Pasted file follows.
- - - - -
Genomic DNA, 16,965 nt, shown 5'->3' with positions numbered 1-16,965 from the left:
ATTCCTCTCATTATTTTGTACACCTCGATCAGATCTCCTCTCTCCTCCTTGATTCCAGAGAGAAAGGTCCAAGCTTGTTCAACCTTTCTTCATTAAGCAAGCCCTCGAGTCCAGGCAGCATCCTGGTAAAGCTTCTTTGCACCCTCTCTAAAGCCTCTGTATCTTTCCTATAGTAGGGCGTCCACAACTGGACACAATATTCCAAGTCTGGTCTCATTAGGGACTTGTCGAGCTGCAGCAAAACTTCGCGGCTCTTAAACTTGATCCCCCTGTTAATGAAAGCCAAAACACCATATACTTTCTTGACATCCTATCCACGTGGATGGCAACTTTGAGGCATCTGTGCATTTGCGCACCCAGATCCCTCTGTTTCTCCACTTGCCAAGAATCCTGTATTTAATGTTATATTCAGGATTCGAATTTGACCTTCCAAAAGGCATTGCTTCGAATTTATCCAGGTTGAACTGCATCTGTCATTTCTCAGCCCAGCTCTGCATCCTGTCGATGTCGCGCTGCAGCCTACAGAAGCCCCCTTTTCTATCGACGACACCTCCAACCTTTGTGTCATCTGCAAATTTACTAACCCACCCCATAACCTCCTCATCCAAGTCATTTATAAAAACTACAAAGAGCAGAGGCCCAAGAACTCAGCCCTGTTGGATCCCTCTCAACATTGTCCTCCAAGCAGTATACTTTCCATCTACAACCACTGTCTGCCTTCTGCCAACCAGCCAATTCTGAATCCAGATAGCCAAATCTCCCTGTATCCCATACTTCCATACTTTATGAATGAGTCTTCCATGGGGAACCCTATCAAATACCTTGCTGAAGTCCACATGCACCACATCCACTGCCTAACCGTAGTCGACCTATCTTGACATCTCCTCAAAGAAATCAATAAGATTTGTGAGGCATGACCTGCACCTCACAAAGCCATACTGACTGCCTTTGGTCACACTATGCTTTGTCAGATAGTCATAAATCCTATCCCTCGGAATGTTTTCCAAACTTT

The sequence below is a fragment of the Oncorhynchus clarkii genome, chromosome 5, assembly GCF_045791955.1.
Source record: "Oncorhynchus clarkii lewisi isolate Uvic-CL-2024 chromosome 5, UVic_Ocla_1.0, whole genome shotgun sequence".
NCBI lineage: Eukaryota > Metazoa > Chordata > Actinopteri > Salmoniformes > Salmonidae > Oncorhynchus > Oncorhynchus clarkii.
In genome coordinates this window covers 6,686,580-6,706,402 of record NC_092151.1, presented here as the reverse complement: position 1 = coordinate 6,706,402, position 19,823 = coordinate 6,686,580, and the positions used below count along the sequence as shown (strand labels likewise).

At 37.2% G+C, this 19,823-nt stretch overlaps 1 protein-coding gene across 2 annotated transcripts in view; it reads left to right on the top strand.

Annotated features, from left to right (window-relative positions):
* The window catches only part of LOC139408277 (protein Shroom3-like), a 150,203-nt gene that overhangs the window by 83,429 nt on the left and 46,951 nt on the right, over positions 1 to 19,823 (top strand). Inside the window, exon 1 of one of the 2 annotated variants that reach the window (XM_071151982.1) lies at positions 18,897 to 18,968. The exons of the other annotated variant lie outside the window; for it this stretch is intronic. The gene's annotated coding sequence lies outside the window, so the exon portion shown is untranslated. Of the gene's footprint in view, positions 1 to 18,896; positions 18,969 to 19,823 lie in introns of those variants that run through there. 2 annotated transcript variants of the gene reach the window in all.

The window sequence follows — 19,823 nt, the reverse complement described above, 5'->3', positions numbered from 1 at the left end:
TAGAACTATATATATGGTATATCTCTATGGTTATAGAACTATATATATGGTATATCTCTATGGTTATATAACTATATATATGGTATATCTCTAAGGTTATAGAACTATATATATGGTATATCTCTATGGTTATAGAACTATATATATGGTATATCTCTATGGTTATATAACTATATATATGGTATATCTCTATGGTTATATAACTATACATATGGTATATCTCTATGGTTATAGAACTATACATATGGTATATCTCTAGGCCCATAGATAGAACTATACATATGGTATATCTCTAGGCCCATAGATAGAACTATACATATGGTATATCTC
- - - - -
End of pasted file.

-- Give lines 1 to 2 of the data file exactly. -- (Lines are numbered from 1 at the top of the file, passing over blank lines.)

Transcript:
Genomic DNA, 16,965 nt, shown 5'->3' with positions numbered 1-16,965 from the left:
ATTCCTCTCATTATTTTGTACACCTCGATCAGATCTCCTCTCTCCTCCTTGATTCCAGAGAGAAAGGTCCAAGCTTGTTCAACCTTTCTTCATTAAGCAAGCCCTCGAGTCCAGGCAGCATCCTGGTAAAGCTTCTTTGCACCCTCTCTAAAGCCTCTGTATCTTTCCTATAGTAGGGCGTCCACAACTGGACACAATATTCCAAGTCTGGTCTCATTAGGGACTTGTCGAGCTGCAGCAAAACTTCGCGGCTCTTAAACTTGATCCCCCTGTTAATGAAAGCCAAAACACCATATACTTTCTTGACATCCTATCCACGTGGATGGCAACTTTGAGGCATCTGTGCATTTGCGCACCCAGATCCCTCTGTTTCTCCACTTGCCAAGAATCCTGTATTTAATGTTATATTCAGGATTCGAATTTGACCTTCCAAAAGGCATTGCTTCGAATTTATCCAGGTTGAACTGCATCTGTCATTTCTCAGCCCAGCTCTGCATCCTGTCGATGTCGCGCTGCAGCCTACAGAAGCCCCCTTTTCTATCGACGACACCTCCAACCTTTGTGTCATCTGCAAATTTACTAACCCACCCCATAACCTCCTCATCCAAGTCATTTATAAAAACTACAAAGAGCAGAGGCCCAAGAACTCAGCCCTGTTGGATCCCTCTCAACATTGTCCTCCAAGCAGTATACTTTCCATCTACAACCACTGTCTGCCTTCTGCCAACCAGCCAATTCTGAATCCAGATAGCCAAATCTCCCTGTATCCCATACTTCCATACTTTATGAATGAGTCTTCCATGGGGAACCCTATCAAATACCTTGCTGAAGTCCACATGCACCACATCCACTGCCTAACCGTAGTCGACCTATCTTGACATCTCCTCAAAGAAATCAATAAGATTTGTGAGGCATGACCTGCACCTCACAAAGCCATACTGACTGCCTTTGGTCACACTATGCTTTGTCAGATAGTCATAAATCCTATCCCTCGGAATGTTTTCCAAACTTT